The millet could face a great future as an energy crop, believe US researchers. Photo: USDA-ARS
Read aloud The perennial switchgrass is particularly suitable for the production of bioethanol, which can be used as fuel for vehicles. The ingredients of US domestic sweet grass can be easily converted to sugar and fermented, resulting in more than 540 percent more energy than was spent on biofuel production. This is what Marty Schmer from the University of Nebraska and his colleagues found out in a study. In their investigation, the scientists focused primarily on the question of the energy efficiency of the millet. In 2000, they selected ten farms in Dakota, Nebraska and Minnesota, where the herbaceous plant should be grown in monocultures. Farmers spent a number of years accounting for seed, fertilizer, herbicide and tractor diesel expenses and the resulting crop yield.

Fears that spending would go far beyond profit did not come true: after a two- to three-year start-up period with higher costs and less crops, the crops later consistently yielded high yields of 3, 500 liters of ethanol per hectare. Energetically particularly favorable suggests here that the woody remains of the plant, which are not used for sugar production, which can fuel the necessary to produce ethanol biorefineries alone and no additional energy supply is needed. There is even electricity left for sale in the market.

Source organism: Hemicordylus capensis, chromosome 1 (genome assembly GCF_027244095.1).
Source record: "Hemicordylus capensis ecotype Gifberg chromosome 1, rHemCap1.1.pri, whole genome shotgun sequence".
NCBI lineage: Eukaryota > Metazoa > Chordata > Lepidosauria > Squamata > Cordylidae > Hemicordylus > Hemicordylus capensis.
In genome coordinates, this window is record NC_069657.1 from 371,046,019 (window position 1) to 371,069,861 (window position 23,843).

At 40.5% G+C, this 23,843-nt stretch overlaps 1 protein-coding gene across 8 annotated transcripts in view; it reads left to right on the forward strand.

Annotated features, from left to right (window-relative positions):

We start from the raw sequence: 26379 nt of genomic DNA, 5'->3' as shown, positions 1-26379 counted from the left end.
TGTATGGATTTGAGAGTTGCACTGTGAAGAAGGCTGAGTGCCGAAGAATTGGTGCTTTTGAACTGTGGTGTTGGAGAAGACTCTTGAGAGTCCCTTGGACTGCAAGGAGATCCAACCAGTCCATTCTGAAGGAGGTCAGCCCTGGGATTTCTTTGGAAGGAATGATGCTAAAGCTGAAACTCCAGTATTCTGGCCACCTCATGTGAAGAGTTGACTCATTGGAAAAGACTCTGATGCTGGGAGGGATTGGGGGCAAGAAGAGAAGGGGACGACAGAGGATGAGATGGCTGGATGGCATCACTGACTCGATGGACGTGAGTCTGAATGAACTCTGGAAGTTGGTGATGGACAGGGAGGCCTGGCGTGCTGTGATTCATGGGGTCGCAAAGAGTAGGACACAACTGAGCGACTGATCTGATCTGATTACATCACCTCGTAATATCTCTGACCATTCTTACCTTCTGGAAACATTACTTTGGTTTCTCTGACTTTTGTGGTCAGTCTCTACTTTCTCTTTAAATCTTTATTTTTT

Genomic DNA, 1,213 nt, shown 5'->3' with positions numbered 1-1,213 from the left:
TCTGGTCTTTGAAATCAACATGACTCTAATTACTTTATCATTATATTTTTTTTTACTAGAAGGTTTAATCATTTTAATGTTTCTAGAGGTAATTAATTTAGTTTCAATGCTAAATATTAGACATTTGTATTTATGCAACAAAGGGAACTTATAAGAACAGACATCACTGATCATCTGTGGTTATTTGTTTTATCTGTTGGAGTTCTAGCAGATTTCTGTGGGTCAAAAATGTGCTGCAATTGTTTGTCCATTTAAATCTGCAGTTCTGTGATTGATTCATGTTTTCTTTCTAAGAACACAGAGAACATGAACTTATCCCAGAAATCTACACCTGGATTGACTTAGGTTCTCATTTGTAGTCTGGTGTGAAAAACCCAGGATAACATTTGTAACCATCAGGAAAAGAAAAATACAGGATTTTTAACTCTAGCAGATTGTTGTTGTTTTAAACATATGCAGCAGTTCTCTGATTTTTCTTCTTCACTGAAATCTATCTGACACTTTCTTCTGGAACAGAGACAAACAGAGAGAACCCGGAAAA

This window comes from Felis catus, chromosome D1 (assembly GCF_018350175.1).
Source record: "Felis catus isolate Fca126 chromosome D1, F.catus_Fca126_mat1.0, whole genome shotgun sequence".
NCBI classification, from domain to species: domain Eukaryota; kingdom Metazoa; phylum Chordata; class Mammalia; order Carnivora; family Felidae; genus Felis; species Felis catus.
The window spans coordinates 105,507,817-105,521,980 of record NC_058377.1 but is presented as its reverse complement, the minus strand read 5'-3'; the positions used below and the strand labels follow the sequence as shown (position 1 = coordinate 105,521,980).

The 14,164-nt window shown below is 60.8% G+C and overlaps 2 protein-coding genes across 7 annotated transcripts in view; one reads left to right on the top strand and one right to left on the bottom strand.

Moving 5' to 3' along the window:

Not only compared to gasoline, but also to other suppliers of biofuel, the sweet grass cuts well: Since it is perennial, rarely has seed to be procured and applied, unlike corn, canola or grain. Also, rodent millet fixes more carbon dioxide in the soil than this and thus has a much better greenhouse gas balance. With extended cultivation and careful breeding, the yield of the millet millet could easily be increased by 20 to 30 percent, the agronomists believe. In a few years, it could cover nearly one-third of US fuel needs.

Marty Schmer (Institute of Agriculture, University of Nebraska, Lincoln) et al .: PNAS, Volume 105, p. 464 ddp / science.de? Livia Rasche advertisement

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